Industry players Tuesday reacted with cautious optimism to President Uhuru Kenyatta’s reforms in the agriculture sector.
The measures announced by the President will see policy changes and money injected into tea, coffee, milk and rice farming. Grumbling in the country’s farming regions had reached a crescendo, with leaders complaining that the sector had been neglected.
The far-reaching changes coincided with the sacking of Agriculture Cabinet Secretary Mwangi Kiunjuri, who was replaced by Peter Munya, formerly of the Trade docket.
Fresh Produce Exporters Association of Kenya Chief Executive Hosea Machuki termed the announcement a good move and urged the government to set up cold storage facilities in other counties growing fresh produce.
Mr Machuki said the fresh produce sector suffer postharvest losses of about 30 per cent due to lack of cold storage facilities, urging the government to fast-track the projects.
Fresh Produce Consortium of Kenya Chief Executive Okesegere Ojepat hailed the changes, saying Mr Munya will take decisive actions to salvage the struggling sector.
Dr Timothy Njagi of the Tegemeo Institute of Agricultural Policy and Development said the problem with agriculture is governance, and addressing it at the highest level will yield results. “You saw government agencies importing milk powder last year when farmers had a glut. Poor prices are a product market distortion from people with influence,” Dr Njagi said.
He praised the return of cooperatives to agriculture, saying it will strengthen production and marketing. However, he regretted that the President did not address climate change and building resilience. “Harvesting is going on in some places and mobile driers are a quick fix, which can save a lot of grain.”
University of Nairobi’s Bitange Ndemo noted that the ailing agriculture sector needs comprehensive surgery that will bring out reasons for its poor performance and detail what should be done to change its fortunes. “Our maize farmers produce 1.8 tonnes against South Africa’s four and the US’s 11. Some of our tea farms produce 0.8 kilos per bush against 12 in some of the best-run plantations.”
A report by McKinsey (an American worldwide management consulting firm) seen by the Nation chastises the government for running the sector without any reference to numbers, either on productivity or consumption. The reforms announced by President Kenyatta, some of which appear to have been motivated by the recommendations of the Building Bridges Initiative (BBI), could see prosecutions aimed at purging cartels that have impoverished especially maize and tea farmers.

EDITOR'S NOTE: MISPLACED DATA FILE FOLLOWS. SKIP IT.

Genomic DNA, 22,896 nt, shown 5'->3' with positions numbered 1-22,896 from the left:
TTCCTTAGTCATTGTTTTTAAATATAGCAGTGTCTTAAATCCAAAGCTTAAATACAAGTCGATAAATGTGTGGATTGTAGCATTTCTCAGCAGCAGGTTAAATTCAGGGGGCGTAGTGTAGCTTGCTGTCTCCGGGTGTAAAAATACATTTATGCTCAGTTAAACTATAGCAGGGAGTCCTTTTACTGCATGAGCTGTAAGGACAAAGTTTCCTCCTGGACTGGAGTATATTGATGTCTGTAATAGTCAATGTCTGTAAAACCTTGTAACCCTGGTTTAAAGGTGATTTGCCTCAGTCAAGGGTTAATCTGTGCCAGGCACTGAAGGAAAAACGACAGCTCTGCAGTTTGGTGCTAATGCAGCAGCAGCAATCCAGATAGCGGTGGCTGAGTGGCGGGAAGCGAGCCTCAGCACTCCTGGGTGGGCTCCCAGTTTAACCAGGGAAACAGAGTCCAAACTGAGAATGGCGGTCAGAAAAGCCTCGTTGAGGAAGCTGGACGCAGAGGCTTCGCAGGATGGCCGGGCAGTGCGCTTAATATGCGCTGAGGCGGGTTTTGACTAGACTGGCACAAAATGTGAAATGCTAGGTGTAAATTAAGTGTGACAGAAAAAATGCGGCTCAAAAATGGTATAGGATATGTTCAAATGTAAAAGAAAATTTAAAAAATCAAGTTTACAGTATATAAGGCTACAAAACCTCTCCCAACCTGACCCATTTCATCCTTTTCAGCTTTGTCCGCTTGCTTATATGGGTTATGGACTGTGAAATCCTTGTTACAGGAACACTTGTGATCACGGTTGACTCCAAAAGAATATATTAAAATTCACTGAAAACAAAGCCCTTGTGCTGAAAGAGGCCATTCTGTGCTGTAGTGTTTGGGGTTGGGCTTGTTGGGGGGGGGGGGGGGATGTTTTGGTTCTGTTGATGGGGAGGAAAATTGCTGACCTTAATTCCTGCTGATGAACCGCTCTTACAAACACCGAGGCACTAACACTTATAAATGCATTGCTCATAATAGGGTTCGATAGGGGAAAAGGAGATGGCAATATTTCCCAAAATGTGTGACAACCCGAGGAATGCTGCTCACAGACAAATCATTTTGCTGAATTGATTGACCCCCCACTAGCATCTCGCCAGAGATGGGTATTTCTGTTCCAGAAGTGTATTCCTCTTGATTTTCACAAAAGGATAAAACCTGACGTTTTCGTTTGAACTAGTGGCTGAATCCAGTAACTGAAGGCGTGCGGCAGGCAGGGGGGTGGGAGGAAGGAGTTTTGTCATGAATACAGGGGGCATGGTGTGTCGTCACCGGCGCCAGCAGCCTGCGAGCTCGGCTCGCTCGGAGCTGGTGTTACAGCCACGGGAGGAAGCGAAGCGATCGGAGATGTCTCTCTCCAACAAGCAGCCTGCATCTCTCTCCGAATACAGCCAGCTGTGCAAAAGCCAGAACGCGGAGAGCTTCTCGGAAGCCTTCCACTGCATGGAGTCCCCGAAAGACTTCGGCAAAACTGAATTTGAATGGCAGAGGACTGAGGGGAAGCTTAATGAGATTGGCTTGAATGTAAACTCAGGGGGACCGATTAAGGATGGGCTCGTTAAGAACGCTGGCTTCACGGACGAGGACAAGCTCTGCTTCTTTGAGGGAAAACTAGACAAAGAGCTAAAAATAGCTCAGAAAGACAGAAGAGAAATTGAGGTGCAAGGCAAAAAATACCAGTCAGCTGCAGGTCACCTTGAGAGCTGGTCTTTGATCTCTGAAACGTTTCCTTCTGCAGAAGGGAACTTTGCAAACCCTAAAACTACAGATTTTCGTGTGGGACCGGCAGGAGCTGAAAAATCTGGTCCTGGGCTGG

The BBI report had recommended total war on corruption in the agriculture sector.
President Kenyatta directed law enforcement officers to break cartels “that have become leeches sucking away the blood and sweat of hardworking Kenyans, and confront them with every instrument available”.
The cartels, the report says, use State power and undue influence in politics to rig the agricultural process, frustrating both producers and consumers.
Kenya is a leading exporter of black tea in the world. But low prices, delayed payments, low initial payment by Kenya Tea Development Agency (KTDA), which markets much of Kenya’s smallholder tea, and price fluctuations have hurt farmers, the President said.
The President said conflict of interest on the part of directors and lack of clarity in the declaration of dividends by subsidiaries had hurt farmers, calling for the agency and entire marketing of tea to be restructured.
“Farmers who would be earning about Sh91 per kilo for their tea are currently earning about Sh41, with Sh50 per kilo going to brokers and middle men.”
He directed the Competition Authority to end the practice and told the ministries of Agriculture and Trade to ensure that each of the subsidiaries has separate governance structures and that the profits from each of the subsidiaries are reflected in farmers’ incomes.
He told the Ministry of Agriculture to ensure the Tea Regulations 2019 incorporate appropriate mechanisms to ensure no unregistered tea grower is allowed to sell it.
He also wants KTDA to pay farmers not less than 50 per cent of their deliveries as monthly payments, with the balance being paid as annual bonus. He said failure to add value to tea had robbed the country of its rightful share of the popular beverage’s earnings.
The President now wants the newly developed Tea Regulations (2019) gazetted within the next two weeks to pave the way for value addition before exportation of the produce.
These regulations also include the establishment of a committee to determine the formula for pricing green leaf and the formation of a self-sustaining stabilisation fund to ensure implementation of guaranteed minimum returns. The committee will also regulate the volume of teas sold through the auction and those through direct sales.
The President also directed the National Treasury to operationalise the Sh3 billion Cherry Revolving Fund within the next 30 days to cushion farmers from delayed coffee payments. He said the smuggling of powder milk into the country had led to low prices.
The speech was welcomed by dairy farmers, who called for speedy implementation of the directives.
Additional reporting by Leopold Obi